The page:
Following tweaks to dual language program, Riverhead School Board adopts 2024-25 budget

The Riverhead Central School District 2024-25 proposed $201.5 million budget was unanimously adopted last Tuesday following an outpour of community frustration with significant proposed staff cuts — specifically within the district’s Dual Language Program.

Following news of the staffing cuts, a “large contingency” of parents asked district officials to give their children the opportunity to continue in the dual language program for at least one more year, said Marianne Cartisano, the district’s acting assistant superintendent for business.

After moving some expenses from the 2024-25 budget’s general fund over to the Title grants, which the district receives annually from the federal government, the Dual Language Program will again be offered to the current cohort of kindergarteners moving up to first grade next year.

“It was never the district’s intent to negatively impact the Dual Language Program,” Ms. Cartisano said. “This is a short term solution for a parent to make the decision if they want their child to continue for one year — this is not a promise beyond first grade.”

Marianne Cartisano said she believes she has provided the Riverhead Central School District board of education with the “best financial plan” for the 2024-25 school year. (Ana Borruto photo.)

Ms. Cartisano announced on March 19 that nearly 57 classroom staff positions districtwide will be eliminated next academic year. This number represents a combination of 35 current employees and 22 vacant positions that the district will not look to refill.

The bulk of the layoffs involve elementary-level positions, including teachers’ assistants and employees working in the Dual Language Program. Without the proper staffing, school officials had initially proposed the program be completely restructured and consolidated at Phillips Avenue Elementary rather than run at all four district elementary schools.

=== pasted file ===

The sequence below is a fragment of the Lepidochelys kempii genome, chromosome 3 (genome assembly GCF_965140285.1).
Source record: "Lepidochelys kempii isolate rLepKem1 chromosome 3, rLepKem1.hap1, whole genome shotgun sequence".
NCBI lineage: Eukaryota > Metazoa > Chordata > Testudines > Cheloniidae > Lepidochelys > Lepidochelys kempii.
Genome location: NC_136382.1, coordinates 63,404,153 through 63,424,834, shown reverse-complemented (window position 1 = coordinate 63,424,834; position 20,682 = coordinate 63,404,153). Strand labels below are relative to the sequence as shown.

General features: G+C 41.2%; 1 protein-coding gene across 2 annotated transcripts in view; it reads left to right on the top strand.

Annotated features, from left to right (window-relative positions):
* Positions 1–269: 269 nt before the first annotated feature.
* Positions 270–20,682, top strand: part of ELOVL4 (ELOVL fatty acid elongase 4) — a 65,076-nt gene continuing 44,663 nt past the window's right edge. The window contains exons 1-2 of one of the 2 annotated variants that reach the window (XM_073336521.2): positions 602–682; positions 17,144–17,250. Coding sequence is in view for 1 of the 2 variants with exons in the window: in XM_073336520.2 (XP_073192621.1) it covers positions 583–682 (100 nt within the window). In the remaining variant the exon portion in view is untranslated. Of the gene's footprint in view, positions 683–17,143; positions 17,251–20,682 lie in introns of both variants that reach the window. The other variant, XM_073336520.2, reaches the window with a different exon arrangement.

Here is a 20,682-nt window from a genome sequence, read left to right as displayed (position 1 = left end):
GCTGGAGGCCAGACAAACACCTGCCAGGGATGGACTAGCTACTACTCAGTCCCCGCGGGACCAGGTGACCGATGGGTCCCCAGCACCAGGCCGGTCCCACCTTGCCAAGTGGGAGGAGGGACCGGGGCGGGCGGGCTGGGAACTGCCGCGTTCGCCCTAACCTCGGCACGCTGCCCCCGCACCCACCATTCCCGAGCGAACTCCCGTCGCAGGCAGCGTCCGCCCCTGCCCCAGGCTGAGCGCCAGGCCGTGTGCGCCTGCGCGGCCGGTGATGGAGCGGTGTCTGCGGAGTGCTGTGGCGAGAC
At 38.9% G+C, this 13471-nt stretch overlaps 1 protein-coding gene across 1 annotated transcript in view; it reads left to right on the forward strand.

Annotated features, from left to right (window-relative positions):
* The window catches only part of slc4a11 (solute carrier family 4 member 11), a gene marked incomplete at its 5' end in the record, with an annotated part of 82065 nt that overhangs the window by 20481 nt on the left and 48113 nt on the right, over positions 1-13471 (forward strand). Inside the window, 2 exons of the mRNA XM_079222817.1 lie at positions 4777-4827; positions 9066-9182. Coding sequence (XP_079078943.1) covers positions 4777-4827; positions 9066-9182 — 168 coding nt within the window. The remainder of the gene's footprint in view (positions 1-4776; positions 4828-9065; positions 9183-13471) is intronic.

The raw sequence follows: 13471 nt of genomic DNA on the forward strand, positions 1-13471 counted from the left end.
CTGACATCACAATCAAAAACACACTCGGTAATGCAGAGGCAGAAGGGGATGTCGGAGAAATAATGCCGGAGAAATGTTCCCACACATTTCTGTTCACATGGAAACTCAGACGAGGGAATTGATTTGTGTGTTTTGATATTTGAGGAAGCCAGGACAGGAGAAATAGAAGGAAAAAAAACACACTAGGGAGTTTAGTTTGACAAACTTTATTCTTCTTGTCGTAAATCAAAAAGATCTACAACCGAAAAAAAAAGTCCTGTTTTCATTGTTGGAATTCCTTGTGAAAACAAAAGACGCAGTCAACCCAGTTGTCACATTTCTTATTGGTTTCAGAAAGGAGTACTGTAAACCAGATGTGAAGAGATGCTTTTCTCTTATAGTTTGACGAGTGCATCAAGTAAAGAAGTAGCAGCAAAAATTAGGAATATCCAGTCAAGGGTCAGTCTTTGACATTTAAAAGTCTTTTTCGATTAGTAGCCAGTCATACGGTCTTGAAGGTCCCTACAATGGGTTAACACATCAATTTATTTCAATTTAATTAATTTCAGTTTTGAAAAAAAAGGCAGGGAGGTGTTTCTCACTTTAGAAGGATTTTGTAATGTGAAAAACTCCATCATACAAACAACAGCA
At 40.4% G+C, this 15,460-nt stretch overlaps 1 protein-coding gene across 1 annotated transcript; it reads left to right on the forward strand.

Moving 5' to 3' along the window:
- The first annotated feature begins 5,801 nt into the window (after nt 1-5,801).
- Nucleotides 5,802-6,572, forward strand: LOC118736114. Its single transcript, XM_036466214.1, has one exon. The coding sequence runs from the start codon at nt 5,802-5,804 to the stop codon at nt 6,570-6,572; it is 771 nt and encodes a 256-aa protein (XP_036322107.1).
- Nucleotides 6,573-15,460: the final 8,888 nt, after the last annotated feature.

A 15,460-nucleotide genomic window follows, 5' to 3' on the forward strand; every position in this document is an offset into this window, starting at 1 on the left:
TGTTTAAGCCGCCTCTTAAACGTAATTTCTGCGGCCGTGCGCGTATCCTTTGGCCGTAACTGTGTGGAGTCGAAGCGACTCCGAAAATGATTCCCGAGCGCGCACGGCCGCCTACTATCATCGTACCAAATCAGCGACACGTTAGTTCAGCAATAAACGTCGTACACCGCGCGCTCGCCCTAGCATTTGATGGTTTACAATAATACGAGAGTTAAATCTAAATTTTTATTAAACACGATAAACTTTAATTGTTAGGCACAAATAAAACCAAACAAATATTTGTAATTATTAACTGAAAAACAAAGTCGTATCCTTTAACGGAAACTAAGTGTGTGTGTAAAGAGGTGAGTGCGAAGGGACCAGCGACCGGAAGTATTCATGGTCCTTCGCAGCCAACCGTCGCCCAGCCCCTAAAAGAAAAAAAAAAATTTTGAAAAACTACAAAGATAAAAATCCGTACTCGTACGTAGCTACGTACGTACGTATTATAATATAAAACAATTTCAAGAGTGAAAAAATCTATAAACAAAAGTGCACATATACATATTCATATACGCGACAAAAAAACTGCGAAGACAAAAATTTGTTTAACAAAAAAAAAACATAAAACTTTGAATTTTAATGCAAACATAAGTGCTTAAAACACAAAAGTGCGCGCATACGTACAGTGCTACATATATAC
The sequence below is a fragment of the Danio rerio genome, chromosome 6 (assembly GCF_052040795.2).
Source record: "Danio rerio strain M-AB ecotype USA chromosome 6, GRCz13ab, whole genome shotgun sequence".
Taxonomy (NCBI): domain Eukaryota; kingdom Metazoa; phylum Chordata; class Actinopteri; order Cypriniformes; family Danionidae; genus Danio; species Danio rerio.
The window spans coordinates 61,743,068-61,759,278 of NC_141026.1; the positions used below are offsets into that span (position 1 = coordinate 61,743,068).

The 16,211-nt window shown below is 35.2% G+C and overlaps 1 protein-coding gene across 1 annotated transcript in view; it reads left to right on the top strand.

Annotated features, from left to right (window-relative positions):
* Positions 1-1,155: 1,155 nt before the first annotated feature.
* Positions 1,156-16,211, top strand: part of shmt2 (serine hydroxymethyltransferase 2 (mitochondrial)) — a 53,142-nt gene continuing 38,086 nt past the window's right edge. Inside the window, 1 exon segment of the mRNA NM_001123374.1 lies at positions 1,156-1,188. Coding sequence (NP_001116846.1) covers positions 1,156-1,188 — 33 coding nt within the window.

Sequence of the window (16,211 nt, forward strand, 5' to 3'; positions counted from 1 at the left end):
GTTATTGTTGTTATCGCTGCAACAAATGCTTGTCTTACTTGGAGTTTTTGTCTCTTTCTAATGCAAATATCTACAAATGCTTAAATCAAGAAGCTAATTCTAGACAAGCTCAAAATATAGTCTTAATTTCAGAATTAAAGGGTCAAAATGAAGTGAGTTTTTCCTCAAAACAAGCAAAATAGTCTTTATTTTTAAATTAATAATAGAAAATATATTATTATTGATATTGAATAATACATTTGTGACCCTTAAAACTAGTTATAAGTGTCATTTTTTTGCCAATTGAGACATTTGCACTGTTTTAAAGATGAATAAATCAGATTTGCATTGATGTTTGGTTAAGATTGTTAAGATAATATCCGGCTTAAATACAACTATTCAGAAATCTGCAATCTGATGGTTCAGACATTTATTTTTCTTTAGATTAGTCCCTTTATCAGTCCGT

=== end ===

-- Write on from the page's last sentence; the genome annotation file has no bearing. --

Interested students would have to apply for the program and be chosen through a lottery system — even after some parents had stated in prior board meetings they had previously been required to comitt their child to multiple years of dual language education.

Adjustments to staffing reductions

Before the budget was adopted, Ms. Cartisano explained during a presentation that adjustments may be made to the staffing plan, which she described as a “fluid process.” As the school board reevaluates staffing throughout the summer, they will examine where adjustments can possibly be made, she said.

This includes looking at completed annual reviews for special education students and adjusting secondary schools staffing based on student course selections and class size.

Staffing has already been adjusted for elementary schools based on grant funding for 2024-25, specifically for one special education, one reading and three pre-k teachers, Ms. Cartisano said.

These adjustments allowed for the Dual Language Program to be offered at Aquebogue Elementary, Riley Avenue and Roanoke Avenue elementary schools to 2024-25 first graders, but there is no guarantee the program will be available in subsequent school years.